DYLAN JOSEPH WRITES – American-style football has come to China.

On October 1, more than 11,000 Chinese fans turned out to watch the Qingdao Clipper take on (and defeat) the Guangzhou Power.

It was the first big match for the China Arena Football League (CAFL), and league owner Marty Judge was beaming. “Five years ago, people laughed at me when I said I would bring American football to China.  Take a look around you. Here we are, on the home floor of the Beijing Ducks, and the China Olympics, and they came to see us – the CAFL, how about that!”

It was an exciting game: The Qingdao Clipper held off a last-minute push by the Guangzhou Power to secure a 38-35 win. Fans saw Chinese athletes compete at a high-level in a sport relatively new to Asia, holding their own against some of the best U.S. arena football players around.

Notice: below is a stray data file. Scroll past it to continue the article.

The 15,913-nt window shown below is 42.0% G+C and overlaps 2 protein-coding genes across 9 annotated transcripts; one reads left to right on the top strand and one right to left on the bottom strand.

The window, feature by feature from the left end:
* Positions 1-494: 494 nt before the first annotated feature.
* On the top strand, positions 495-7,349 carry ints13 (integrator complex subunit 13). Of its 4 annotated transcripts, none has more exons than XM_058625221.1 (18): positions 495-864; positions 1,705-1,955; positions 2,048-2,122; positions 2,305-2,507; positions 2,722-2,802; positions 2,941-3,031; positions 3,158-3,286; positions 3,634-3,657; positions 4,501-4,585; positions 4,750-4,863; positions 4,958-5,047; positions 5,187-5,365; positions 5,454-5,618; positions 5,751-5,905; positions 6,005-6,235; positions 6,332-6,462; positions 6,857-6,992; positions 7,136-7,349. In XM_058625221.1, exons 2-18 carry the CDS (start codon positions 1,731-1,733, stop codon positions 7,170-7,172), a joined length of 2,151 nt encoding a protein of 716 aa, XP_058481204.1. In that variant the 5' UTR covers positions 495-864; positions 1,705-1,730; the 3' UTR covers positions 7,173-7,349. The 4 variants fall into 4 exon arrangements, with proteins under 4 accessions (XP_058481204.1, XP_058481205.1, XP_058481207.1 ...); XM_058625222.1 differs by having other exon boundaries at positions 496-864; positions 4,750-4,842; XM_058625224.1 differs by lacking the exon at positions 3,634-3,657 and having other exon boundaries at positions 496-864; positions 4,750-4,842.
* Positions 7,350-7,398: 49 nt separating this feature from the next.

From the first play on, the fans were pumped. Cheers erupted when Clipper Chao Ran Li launched the kickoff — and tackled a U.S. player. Qingdao’s wide receiver Tian Chu Zhang scored the first touchdown ever by a Chinese player.

Backers hope creation of the CAFL will open new doors for American-style abroad. The Chinese State Council vowed to make the sports industry a key economic resource going forward, projecting a 500% increase in revenue from $158 billion to $750 billion by 2025. With the sports industry receiving government patronage, this could be an auspicious time to introduce a sport like American football to a growing market like China. “I think in five years, football could be a relatively big thing in China,” said Xiao Shen, an NFL commentator on LeSports. “I’m very cautiously optimistic.”

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